A Travellerspoint blog

May 2013

A Weekend in Philly: This Little Piggy Went to Market, Pt. 1

Philadelphia is my kind of town. Just across the river from New Jersey and only 75 minutes from New York City, Philly is the defiant middle child of the mid-Atlantic. Keenly aware that it'll never be as dazzling and fast-paced as its big sister to the north, nor as tanned and tattooed as its younger one down the shore, Philly just shrugs its shoulders and barks in its inimitable accent, "Eh, who needs 'em? We got hoagies as big as beach balls ovah heah!"

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Indeed, Philadelphia is renowned for its doughy delectables, most notably soft pretzels, hoagies, pork rolls, tomato pies, and cheese steaks, also known collectively in some circles as "Tracey's Christmas List." In recent years, however, Philadelphia has expanded its culinary repertoire to include the likes of Jose Garces, an Iron Chef and James Beard Award winner who presides over a mini-empire of eight Philadelphia restaurants, and Marc Vetri, whose namesake eatery was called "probably the best Italian restaurant in America" by no less than Bon Appetit magazine.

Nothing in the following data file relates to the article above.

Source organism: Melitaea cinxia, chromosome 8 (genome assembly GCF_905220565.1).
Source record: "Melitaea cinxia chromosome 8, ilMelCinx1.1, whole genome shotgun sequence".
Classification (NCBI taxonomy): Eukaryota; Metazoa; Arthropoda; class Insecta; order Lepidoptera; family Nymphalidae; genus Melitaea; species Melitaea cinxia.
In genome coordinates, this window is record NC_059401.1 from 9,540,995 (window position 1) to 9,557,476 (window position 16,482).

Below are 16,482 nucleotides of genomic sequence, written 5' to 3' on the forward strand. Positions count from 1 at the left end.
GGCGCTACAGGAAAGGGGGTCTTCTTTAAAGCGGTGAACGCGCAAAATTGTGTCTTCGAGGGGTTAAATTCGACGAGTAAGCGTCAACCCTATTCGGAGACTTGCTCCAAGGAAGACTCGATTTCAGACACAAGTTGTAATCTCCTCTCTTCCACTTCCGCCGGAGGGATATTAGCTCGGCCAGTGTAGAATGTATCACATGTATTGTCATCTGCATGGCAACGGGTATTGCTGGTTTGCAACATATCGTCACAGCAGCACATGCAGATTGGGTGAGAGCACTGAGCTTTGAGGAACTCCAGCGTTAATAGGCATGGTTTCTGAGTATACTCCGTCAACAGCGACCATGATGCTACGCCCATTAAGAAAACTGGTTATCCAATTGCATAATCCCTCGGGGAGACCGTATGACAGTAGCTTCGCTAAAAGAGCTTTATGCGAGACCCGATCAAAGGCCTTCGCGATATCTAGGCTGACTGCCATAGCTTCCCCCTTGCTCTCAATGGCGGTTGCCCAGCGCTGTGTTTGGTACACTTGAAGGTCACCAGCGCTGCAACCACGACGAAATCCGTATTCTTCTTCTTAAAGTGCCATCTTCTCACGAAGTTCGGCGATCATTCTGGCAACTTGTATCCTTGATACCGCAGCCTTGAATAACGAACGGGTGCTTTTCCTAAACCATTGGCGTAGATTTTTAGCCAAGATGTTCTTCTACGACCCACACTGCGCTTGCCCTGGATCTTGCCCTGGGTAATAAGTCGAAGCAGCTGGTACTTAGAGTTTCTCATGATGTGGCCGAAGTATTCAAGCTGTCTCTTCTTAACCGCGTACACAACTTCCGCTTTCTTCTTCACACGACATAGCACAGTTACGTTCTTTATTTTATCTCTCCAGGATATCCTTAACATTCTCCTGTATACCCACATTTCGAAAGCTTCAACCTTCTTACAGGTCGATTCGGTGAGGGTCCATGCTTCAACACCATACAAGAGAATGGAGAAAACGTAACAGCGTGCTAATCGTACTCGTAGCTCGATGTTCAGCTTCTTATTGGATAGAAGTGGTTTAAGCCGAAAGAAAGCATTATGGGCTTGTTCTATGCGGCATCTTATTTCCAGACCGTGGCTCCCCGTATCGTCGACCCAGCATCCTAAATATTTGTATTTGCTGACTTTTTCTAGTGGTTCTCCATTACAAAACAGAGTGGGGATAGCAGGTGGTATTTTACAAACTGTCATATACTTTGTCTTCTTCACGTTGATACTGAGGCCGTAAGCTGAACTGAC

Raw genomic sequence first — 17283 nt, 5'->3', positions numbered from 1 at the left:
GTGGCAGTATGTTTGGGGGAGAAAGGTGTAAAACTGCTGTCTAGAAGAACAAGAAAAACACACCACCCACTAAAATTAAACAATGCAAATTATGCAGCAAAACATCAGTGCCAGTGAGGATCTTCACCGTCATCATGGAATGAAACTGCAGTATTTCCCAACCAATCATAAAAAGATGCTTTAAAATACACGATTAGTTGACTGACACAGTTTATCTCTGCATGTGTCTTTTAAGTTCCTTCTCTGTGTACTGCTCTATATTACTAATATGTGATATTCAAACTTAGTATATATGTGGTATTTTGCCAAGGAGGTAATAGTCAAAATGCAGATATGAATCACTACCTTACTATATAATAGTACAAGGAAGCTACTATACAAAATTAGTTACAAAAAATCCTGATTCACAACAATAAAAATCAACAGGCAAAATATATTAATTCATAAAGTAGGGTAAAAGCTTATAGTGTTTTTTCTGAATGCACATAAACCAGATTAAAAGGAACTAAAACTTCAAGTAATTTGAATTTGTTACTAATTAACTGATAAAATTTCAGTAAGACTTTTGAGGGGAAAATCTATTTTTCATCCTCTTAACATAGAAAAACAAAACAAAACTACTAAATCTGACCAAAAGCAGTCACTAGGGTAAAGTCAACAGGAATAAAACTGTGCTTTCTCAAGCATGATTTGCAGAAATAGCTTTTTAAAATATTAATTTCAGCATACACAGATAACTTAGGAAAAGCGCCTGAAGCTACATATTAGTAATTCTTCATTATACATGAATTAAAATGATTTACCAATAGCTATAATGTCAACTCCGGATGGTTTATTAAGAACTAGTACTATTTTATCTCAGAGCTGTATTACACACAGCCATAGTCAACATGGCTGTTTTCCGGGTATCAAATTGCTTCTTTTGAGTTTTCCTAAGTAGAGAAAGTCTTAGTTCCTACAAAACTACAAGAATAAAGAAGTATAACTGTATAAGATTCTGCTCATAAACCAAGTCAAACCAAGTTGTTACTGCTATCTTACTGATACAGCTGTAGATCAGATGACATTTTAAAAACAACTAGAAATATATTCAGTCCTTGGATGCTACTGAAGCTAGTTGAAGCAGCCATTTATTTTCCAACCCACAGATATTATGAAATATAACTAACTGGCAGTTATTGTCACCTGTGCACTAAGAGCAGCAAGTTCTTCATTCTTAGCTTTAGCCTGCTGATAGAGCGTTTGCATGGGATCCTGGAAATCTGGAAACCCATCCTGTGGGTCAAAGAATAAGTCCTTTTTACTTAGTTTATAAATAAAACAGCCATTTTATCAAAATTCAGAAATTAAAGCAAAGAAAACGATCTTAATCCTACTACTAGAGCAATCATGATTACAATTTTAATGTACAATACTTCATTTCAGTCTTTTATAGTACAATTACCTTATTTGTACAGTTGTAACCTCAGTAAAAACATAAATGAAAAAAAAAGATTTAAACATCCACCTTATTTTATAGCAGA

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You smell what I'm cookin', right?

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But first things first. Angel and I decided to take the train down, partly because it was faster than driving, and partly because the idea of a taking a train trip together sounded old-fashioned and romantic.

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And it might have been, if we hadn't accidentally ended up in two seats that faced backwards for the duration of the ride, and if somebody hadn't decided that it would be a good idea to bring their three-year-old onto the quiet car. After asking for the 800th time, "Mommy, is that a bridge?" I'm happy to report that the little one finally fell asleep. Either that or she drugged him to keep the other passengers from flinging him off one of those bridges.